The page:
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If your credit card charges you an annual fee for extra cardholders, it could really add up. Start saving with free additional cardholders.
Instead of having individual credit card accounts, many couples or families find it easier to have multiple cards issued on a single credit card account. But if your credit card charges you a yearly fee for each additional cardholder, it could come as a nasty surprise. Additional card fees range from a token amount (e.g. $15 p.a.) to as much as $100 p.a. These fees can be avoided by choosing a credit card that makes no charge for supplementary cards.
How many additional cards do you need?
When you choose a credit card that allows free supplementary cardholders, you can allow someone else to access your credit card account with no additional costs. While many cards permit only one free additional card, others may allow up to 10, or even unlimited extra cards. However, cards providing for more than 10 extra cardholders at no charge are most likely to be business credit or charge cards designed for issue to multiple employees.
Where the number of free additional cards is limited, it may still be possible to add further cardholders by paying a fee.
Primary cardholder’s sole responsibility
The primary cardholder has sole liability for any debt on the card account, including any purchases or cash advance transactions made by supplementary cardholders. This situation prevails even for business credit cards issued to employees, unless the card account is held in the name of a company rather than an individual.
Share the benefits
The ability to have free supplementary cards is an important feature if you want members of your family to enjoy some of the benefits you receive as the primary cardholder. All additional cardholders can use the card to make their own purchases and payments. You can also allow them access to the credit card account through online banking.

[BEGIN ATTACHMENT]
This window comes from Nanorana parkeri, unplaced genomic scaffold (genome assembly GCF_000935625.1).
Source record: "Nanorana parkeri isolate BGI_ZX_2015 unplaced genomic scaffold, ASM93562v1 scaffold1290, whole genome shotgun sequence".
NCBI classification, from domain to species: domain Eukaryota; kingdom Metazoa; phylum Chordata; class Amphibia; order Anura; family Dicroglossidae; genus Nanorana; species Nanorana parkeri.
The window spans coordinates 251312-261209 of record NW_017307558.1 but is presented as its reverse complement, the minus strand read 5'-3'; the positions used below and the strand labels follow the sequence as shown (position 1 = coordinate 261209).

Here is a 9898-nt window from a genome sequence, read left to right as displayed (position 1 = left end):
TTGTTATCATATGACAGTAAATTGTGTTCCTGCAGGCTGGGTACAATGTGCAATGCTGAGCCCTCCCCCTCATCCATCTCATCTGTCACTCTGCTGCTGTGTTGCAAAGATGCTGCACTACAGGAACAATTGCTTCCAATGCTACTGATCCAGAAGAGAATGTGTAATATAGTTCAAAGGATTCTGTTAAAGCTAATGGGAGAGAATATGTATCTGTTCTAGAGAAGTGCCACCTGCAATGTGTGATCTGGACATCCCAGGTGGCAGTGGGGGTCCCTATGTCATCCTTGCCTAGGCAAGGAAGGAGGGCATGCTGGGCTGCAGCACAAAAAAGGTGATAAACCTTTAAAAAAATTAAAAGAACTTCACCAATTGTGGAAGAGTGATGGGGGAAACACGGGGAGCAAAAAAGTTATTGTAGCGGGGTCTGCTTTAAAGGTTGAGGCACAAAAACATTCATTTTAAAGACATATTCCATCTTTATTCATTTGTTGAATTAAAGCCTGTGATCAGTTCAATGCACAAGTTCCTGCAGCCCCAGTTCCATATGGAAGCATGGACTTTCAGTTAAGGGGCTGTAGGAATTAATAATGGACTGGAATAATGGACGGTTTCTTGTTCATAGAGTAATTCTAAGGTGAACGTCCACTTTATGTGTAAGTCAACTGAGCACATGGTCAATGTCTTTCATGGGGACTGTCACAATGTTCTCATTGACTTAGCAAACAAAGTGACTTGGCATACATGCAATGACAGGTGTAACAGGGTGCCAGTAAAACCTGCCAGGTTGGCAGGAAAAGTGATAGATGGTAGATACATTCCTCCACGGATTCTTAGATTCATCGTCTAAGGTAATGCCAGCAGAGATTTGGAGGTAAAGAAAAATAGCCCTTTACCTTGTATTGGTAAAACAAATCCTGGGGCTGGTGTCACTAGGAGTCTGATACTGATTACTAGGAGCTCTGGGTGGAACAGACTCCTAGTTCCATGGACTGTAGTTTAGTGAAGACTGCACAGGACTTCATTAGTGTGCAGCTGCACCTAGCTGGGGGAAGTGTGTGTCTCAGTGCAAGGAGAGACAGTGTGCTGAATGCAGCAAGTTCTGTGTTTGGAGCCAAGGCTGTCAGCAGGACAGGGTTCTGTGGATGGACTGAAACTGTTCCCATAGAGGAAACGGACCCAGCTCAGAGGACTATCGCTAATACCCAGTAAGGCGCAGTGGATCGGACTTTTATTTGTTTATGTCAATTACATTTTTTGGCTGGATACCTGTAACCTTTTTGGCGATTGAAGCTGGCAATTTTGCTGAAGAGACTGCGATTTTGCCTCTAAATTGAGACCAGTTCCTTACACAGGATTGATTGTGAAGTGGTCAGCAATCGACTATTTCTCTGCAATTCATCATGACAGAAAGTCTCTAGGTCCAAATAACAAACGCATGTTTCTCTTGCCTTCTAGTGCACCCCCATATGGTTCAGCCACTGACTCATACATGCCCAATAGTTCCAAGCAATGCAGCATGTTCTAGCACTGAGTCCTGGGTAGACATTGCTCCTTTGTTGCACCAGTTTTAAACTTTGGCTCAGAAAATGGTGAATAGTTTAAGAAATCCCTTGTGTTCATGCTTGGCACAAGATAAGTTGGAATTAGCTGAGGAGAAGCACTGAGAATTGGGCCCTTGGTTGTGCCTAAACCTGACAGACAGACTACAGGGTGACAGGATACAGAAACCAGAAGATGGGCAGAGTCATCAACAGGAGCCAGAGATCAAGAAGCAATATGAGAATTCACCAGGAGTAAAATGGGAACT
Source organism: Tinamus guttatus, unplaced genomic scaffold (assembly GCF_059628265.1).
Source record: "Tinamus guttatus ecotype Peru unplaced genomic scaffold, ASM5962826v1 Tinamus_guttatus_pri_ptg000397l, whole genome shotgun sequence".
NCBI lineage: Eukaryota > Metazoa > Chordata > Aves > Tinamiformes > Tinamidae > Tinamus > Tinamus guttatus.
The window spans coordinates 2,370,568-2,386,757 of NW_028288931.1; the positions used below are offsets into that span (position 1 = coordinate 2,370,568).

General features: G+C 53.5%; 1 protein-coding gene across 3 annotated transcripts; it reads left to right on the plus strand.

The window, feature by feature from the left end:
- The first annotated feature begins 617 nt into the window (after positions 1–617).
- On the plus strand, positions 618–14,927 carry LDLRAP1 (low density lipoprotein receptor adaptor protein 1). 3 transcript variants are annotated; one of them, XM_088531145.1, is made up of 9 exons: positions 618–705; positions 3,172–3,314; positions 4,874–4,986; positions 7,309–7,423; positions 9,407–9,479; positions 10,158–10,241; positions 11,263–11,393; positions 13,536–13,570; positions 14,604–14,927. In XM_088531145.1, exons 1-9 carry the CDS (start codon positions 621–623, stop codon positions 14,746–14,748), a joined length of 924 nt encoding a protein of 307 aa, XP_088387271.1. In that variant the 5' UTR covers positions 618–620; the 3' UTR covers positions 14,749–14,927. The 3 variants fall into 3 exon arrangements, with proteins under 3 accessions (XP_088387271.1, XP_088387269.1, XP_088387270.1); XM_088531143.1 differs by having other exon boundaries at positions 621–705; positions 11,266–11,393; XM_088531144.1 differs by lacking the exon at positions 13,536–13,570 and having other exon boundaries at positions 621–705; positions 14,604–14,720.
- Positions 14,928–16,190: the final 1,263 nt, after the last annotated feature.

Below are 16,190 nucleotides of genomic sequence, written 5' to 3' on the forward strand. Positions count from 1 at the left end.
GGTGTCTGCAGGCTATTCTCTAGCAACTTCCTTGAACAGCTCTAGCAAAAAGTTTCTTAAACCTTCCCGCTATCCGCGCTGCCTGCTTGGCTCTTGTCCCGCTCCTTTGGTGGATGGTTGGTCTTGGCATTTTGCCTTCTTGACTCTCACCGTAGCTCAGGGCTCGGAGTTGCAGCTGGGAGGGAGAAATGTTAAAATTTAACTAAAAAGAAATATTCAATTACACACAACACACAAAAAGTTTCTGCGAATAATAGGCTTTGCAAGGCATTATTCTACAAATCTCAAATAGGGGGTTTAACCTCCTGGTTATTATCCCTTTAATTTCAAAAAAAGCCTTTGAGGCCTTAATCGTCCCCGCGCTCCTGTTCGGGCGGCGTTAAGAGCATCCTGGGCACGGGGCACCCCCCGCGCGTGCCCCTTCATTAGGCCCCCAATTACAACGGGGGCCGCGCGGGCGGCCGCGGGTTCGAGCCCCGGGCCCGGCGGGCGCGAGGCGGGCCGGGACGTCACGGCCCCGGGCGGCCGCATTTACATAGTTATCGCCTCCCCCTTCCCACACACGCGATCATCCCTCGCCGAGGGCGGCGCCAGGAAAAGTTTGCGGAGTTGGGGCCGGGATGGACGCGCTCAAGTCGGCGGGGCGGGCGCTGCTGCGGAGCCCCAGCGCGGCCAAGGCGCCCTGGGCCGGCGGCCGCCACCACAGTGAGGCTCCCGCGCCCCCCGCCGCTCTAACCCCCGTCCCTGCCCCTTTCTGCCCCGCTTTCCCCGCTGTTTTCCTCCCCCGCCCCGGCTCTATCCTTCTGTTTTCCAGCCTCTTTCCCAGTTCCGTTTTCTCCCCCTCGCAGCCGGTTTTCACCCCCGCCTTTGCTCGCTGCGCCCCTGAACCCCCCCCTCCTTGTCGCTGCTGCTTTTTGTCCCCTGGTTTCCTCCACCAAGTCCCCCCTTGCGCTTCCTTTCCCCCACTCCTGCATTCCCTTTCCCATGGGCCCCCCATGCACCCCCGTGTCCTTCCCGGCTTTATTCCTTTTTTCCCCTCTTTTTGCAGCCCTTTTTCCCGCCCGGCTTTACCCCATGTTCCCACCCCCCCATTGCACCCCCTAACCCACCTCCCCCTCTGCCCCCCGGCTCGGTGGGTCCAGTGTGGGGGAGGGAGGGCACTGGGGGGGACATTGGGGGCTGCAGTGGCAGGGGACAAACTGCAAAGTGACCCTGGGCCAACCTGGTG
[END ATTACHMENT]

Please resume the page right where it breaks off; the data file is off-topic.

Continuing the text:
Most credit card complimentary insurance policies covering purchases against loss, theft or damage for a limited time, or offering price protection or extended warranty, will also cover any purchases made by supplementary cardholders. Travel insurance cover, however, can be variable. For most cards, supplementary cardholders will be covered by complimentary travel insurance even if they are not accompanied on the trip by the primary cardholder, but this is not always the case. It’s always best to read the terms and conditions carefully if you are going to rely on a credit card’s complimentary travel insurance.
Earn rewards points faster
If you can be approved for a card which earns rewards or frequent flyer points at an accelerated rate, when additional cards are provided free of charge it can make sense to pool family points earning into one card. Points are earned more quickly when several individuals are making purchases, and they are consolidated into one account (the primary cardholder’s points account) meaning that redemption targets are met sooner. There’s no need to transfer frequent flyer points when making flight bookings, because the primary cardholder can make bookings for the whole family.
Consolidate your finances
When all members of a household share a credit card account, tracking the family budget is simplified because most expenses will appear on a single monthly statement, and some card providers will even provide further analysis under various expense headings.
Features to check
When applying for a credit card with free additional cardholders, consider the following points: